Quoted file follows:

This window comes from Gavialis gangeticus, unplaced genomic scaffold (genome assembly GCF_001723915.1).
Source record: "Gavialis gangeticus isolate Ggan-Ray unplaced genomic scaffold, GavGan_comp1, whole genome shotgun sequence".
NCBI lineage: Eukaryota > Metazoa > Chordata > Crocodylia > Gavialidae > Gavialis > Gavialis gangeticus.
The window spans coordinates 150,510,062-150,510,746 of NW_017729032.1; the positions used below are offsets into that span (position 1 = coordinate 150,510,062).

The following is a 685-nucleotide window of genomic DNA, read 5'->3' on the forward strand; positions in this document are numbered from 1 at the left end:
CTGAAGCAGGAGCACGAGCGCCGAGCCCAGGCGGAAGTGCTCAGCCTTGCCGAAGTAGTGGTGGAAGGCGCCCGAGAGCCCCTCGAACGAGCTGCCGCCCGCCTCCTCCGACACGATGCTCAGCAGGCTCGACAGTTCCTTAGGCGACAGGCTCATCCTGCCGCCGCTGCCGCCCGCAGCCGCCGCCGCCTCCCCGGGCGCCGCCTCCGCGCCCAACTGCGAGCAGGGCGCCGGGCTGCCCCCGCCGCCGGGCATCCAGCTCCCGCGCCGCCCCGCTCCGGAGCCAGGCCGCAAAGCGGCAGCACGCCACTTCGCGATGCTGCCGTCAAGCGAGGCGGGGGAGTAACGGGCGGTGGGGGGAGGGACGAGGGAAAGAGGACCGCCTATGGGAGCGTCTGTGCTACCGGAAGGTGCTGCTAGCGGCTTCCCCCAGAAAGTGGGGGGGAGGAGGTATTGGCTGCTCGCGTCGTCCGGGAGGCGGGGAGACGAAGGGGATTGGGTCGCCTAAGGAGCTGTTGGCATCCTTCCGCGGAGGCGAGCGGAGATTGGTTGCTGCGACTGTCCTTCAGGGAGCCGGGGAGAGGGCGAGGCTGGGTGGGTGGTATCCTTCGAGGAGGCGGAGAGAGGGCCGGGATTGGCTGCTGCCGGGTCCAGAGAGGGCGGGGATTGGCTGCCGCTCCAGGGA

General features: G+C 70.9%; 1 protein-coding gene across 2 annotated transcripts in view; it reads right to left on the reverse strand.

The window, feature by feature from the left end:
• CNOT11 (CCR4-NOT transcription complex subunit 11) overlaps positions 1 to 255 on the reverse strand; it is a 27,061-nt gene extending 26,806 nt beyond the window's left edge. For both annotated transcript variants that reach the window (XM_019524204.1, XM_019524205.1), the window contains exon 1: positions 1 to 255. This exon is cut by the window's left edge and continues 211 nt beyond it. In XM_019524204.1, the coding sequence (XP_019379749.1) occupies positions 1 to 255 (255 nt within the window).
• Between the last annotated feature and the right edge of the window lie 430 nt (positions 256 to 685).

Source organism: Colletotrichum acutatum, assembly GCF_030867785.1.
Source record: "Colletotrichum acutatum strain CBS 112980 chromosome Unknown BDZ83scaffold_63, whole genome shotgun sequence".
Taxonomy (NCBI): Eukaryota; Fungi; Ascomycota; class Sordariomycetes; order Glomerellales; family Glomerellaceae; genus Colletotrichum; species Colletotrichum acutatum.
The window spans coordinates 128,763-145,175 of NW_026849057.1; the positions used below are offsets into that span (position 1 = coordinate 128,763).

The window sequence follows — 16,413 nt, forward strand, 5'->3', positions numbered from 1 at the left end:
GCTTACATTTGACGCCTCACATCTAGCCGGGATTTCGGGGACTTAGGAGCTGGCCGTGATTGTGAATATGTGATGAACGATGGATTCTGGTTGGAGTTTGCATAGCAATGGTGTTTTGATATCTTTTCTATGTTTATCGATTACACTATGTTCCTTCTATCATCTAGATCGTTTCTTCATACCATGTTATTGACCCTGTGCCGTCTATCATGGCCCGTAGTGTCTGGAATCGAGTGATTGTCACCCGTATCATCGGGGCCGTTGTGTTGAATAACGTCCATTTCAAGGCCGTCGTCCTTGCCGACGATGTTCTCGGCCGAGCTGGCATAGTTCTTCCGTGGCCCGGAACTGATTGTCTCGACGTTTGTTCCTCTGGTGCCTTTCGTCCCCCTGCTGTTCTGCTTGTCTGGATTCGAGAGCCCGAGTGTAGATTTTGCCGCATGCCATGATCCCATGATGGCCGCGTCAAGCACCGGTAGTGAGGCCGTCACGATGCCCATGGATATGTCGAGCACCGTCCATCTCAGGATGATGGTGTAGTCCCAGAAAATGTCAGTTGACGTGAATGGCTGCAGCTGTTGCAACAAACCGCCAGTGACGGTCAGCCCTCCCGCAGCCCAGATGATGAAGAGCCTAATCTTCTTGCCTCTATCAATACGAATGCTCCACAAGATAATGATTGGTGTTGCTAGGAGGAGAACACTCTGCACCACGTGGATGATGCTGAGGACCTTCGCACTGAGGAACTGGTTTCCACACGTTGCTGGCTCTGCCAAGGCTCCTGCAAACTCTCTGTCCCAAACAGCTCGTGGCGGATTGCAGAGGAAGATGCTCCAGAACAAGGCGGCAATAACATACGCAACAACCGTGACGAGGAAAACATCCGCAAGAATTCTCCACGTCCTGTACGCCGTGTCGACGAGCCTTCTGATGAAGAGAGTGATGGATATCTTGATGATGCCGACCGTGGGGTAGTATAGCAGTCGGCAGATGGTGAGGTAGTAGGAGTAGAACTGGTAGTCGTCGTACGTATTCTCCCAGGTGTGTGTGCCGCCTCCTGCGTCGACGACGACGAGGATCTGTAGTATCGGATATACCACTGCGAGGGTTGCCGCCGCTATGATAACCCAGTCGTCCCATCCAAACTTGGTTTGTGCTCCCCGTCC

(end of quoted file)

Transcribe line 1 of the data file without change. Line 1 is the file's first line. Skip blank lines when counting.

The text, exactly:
This window comes from Gavialis gangeticus, unplaced genomic scaffold (genome assembly GCF_001723915.1).